During last Friday’s loss against No. 5 Pittsburgh, Jordan Hamilton led Texas in scoring for the fourth-straight game. Doubts are quickly receding about whether Hamilton can handle the pressure of being one of the Longhorns’ go-to playmakers, and the sophomore swingman has also shown improvement on defense and in rebounding.
He posted 28 points against Pitt, twice as many as the Longhorns’ second-leading scorer, and put in the final basket that made it a two-point game with about 10 seconds left. With such hot hands, his only misstep was not taking the last shot.
“We’ll be fine once we get adjusted to what we’re doing,” said Hamilton, who the Big 12 named its player of the week on Monday. “It’s early. We have time to get better.”
His performance was a bright spot for the Longhorns (3-1), who defeated 13th-ranked Illinois on Thursday before falling to the Panthers. The weekend in New York City helped Texas break into The Associated Press poll for the first time this season at No. 20, one of only five teams in the Top 25 with a loss.
Now the team returns home for a decidedly easier test against Sam Houston State (2-0) of the Southland Conference on Tuesday at 7 p.m. Under head coach Rick Barnes, Texas has a 100-15 record against in-state opponents. Also, the team hasn’t lost to Sam Houston State since 1950.
It’s the team’s third-to-last home game of the semester, with Rice and Lamar still on the schedule before classes let out on Dec. 3. The Longhorns are on a 19-game home winning streak versus non-conference opponents, including victories last year against Southern Cal and Michigan State.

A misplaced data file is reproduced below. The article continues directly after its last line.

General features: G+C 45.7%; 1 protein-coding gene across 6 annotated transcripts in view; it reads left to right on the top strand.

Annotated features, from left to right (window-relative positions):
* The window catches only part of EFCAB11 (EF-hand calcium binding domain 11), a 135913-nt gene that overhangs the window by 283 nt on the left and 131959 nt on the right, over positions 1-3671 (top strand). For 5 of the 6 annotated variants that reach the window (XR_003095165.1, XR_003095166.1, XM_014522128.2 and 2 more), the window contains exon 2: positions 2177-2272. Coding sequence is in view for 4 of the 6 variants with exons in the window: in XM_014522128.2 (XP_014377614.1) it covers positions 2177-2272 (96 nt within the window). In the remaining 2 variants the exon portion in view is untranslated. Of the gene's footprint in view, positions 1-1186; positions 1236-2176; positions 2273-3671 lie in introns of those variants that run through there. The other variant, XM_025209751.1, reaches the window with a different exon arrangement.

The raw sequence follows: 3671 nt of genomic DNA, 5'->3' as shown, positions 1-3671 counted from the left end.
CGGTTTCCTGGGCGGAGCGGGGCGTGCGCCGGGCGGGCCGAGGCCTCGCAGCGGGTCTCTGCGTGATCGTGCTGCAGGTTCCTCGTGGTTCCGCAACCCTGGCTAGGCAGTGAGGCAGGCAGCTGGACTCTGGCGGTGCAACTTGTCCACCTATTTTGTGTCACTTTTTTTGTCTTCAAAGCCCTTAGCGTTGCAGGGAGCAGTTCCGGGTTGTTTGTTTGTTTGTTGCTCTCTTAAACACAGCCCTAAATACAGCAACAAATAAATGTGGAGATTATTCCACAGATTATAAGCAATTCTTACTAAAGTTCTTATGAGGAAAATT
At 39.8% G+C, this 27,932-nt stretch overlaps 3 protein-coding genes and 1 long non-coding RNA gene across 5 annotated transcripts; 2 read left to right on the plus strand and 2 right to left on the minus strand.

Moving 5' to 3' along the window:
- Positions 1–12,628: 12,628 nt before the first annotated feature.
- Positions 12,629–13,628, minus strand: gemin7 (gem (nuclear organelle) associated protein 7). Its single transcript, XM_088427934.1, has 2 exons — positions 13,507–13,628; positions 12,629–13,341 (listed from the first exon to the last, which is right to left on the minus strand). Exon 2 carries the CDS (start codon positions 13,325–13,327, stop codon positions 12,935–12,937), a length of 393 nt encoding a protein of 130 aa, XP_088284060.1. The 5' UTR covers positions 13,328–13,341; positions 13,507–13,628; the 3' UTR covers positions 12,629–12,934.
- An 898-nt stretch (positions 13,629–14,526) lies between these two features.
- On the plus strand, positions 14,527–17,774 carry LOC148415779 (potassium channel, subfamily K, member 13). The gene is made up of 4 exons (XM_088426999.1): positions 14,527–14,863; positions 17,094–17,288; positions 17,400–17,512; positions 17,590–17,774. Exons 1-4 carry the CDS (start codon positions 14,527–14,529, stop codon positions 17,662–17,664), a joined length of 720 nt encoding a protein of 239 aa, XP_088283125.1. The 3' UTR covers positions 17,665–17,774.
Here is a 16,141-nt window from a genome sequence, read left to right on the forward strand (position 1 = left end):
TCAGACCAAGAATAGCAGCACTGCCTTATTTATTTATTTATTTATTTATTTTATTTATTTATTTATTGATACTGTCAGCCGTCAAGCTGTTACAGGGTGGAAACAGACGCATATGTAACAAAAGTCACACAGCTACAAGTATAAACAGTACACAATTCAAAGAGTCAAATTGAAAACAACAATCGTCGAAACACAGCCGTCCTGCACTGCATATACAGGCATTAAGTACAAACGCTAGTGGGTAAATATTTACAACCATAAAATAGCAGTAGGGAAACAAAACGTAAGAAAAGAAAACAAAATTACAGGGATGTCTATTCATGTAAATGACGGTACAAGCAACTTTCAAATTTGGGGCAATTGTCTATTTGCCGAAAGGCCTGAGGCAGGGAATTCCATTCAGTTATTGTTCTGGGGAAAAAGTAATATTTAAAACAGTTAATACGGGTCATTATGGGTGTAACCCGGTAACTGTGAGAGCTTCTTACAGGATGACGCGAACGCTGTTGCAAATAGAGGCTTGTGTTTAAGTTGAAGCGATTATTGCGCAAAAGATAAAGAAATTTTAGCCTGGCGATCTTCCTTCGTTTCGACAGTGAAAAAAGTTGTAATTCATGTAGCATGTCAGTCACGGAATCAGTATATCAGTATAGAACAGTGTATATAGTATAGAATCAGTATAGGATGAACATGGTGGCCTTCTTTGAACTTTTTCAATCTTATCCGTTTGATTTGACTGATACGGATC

“We’re not even close to being as good as we can be,” Barnes said.
Hamilton is part of a balanced Texas attack that represents the Bearkats’ toughest test so far this season. They have won their first two, against Mary Hardin-Baylor and Northwestern Oklahoma State, but face a serious height and scoring disadvantage in Austin.
Texas has also out-rebounded every opponent it has faced and possesses the fourth-ranked scoring offense in the Big 12 thanks to an average 15 assists per game.
“I do think for the most part we have had pretty good shot selection,” Barnes said. “We want to keep moving the ball and making people play on both sides of the court. So far it’s been good, but we’ve got a lot of work we can do to make it better.”
Barnes is just one win short of 500 career victories, a distinction currently shared by 11 active Division I coaches. The Longhorns’ head coach will get his first shot at that milestone tonight in the Erwin Center and could move up to No. 50 on the all-time Division I wins list.